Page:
Saunders: California passes on chance to solve its problems

Gov. Newsom won by essentially campaigning against Trump; how does that solve the state’s many woes?

By Debra J. Saunders / syndicated columnist

In overwhelmingly rejecting the recall of Gov. Gavin Newsom, California voters chose to remain a one-party state, where progressive Democrats write bad laws and bureaucrats enforce them.

Apparently, Californians would rather see themselves as knee-jerk anti-Trumpers than elect someone who promises to clean up the dysfunctional state.

Newsom hailed the vote with his usual self-aggrandizing style. “We said yes to science. We said yes to vaccines. We said yes to ending this pandemic. We said yes to people’s right to vote without fear of fraud or voter suppression,” quoth the governor.

Newsom also hailed his win as a victory for “diversity” and “inclusion.”

Newsom is a white, rich Democrat who works with a legislature that is supermajority Democrat. Yet he did not hesitate to frame himself as more diverse than his recall opponent, Larry Elder, an African American radio talk-show host who calls himself the “Sage of South Central.”

Newsom is delusional. Everyone knows that Newsom couldn’t run on his own record, so he ran against former President Trump.

The recall effort made it to the ballot because Californians were in a sour mood stoked by covid-19 mandates that squeezed small businesses even as Newsom personally flouted them.

(During an infamous lunch at the tony French Laundry, an unmasked Newsom rubbed elbows at a crowded table salted with lobbyists and non-family members, unhampered by directives from his office that Californians limit non-household interactions; and if eating out, not “forget to keep your mask on in between bites.”)

But enough about the hypocrisy. There are bigger issues: What happens to California under unstoppable one-party rule? Does California get better or worse?

I vote worse. I don’t see how you keep electing entitled progressives and expect the crime situation to improve, homelessness to disappear or the middle class to fare better.

As it is, crime is up. Homeless encampments are everywhere. Small-business owners are struggling. While Sacramento enjoys a whopping $75.7 billion budget surplus, the state’s unemployment rate — 7.6 percent — far exceeds the nation’s 5.2 percent.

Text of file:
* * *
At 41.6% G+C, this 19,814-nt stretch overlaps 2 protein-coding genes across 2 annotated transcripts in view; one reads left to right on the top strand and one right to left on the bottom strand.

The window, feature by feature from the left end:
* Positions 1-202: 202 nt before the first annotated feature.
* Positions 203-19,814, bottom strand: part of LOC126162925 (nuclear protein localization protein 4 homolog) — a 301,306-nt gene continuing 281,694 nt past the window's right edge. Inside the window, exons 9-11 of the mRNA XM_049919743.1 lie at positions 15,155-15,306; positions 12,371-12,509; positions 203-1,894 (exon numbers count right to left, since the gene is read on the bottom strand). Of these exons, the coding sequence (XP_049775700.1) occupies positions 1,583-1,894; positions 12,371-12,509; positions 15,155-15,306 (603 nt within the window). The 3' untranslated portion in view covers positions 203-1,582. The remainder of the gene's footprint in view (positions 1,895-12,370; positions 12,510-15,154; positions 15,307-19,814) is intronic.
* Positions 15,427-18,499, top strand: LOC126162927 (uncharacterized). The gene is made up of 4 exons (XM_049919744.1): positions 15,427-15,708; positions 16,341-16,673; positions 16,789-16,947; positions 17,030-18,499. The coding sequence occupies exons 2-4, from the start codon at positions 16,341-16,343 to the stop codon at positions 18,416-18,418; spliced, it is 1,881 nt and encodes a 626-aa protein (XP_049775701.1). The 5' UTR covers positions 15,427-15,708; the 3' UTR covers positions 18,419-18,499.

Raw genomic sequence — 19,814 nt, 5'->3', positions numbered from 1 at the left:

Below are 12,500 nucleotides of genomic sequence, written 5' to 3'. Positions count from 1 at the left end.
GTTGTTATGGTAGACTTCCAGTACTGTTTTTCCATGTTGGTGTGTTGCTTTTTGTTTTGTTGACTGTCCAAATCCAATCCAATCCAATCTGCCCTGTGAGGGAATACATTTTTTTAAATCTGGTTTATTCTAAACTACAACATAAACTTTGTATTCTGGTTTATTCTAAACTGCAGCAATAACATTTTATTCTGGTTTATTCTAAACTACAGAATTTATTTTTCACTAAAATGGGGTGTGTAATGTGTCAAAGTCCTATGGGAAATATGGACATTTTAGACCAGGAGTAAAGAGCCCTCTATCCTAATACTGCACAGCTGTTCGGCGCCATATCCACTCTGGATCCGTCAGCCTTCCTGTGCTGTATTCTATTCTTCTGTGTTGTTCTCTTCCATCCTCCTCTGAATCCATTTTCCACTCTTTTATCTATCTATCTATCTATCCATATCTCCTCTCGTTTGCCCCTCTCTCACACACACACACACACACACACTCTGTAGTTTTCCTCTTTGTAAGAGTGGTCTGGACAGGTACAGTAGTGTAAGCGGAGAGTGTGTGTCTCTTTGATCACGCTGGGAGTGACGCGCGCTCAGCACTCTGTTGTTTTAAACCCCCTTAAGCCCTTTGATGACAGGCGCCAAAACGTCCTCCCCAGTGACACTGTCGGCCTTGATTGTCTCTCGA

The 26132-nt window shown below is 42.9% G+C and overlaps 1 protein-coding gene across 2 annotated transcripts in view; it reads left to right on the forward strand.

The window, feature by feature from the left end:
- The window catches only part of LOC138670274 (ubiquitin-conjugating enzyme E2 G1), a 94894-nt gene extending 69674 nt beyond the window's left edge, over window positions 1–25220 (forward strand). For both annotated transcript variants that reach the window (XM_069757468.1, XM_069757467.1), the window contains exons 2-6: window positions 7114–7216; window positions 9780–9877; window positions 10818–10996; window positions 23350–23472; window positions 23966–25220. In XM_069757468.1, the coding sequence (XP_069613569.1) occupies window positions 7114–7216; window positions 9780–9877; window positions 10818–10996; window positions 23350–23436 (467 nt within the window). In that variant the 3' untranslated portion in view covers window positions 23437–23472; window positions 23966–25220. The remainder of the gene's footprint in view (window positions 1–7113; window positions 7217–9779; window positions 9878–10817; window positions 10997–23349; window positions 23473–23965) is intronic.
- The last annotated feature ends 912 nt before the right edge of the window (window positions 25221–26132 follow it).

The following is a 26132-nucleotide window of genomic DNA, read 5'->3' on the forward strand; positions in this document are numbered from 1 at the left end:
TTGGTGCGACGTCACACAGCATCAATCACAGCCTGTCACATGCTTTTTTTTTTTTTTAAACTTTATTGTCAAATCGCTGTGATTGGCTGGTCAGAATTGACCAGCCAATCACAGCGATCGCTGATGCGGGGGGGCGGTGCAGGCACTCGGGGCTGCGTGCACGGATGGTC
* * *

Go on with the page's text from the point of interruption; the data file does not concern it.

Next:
California Republicans look at the bad news and see opportunity. But as the recall shows, Californians only will vote for a Republican who doesn’t talk like a die-hard Republican.

Elder? Gray Davis, the former California governor who was recalled in 2003, told The New York Times that Elder “was a gift from God. He conducted his entire campaign as if the electorate was conservative Republicans.”

Joe Rodota, a one-time Republican opposition researcher who left the party because of Trump, offered, “It’s very tricky in a blue state to run as a traditional Republican.”

For recalls to produce change, it takes an Arnold Schwarzenegger, for whom Rodota once worked.

In 2003, many critics wrote off Schwarzenegger as a celebrity candidate, but the moderate Republican was much more than that. “Part of the secret of Arnold,” Rodota told me, “was that he always really liked to be prepared.”

The actor knew the players, had campaigned for a successful ballot measure and gathered a team before a possible recall was in the air.

Elder, Rodota maintains, “was not prepared.”

In 2022, Californians will vote in a regular gubernatorial election. They had a chance to get behind former San Diego Mayor Kevin Faulconer, a more moderate Republican, but preferred the Trump-like candidate who never figured out how to reach out beyond the tiny (less than a quarter of the electorate) GOP base.

It’s not clear or even likely that Faulconer would have won the recall. But when you look back, you see Elder never really had a prayer. Republican voters have been warned.

Debra J. Saunders is a fellow at the Discovery Institute’s Chapman Center for Citizen Leadership. Email her at dsaunders@discovery.org.

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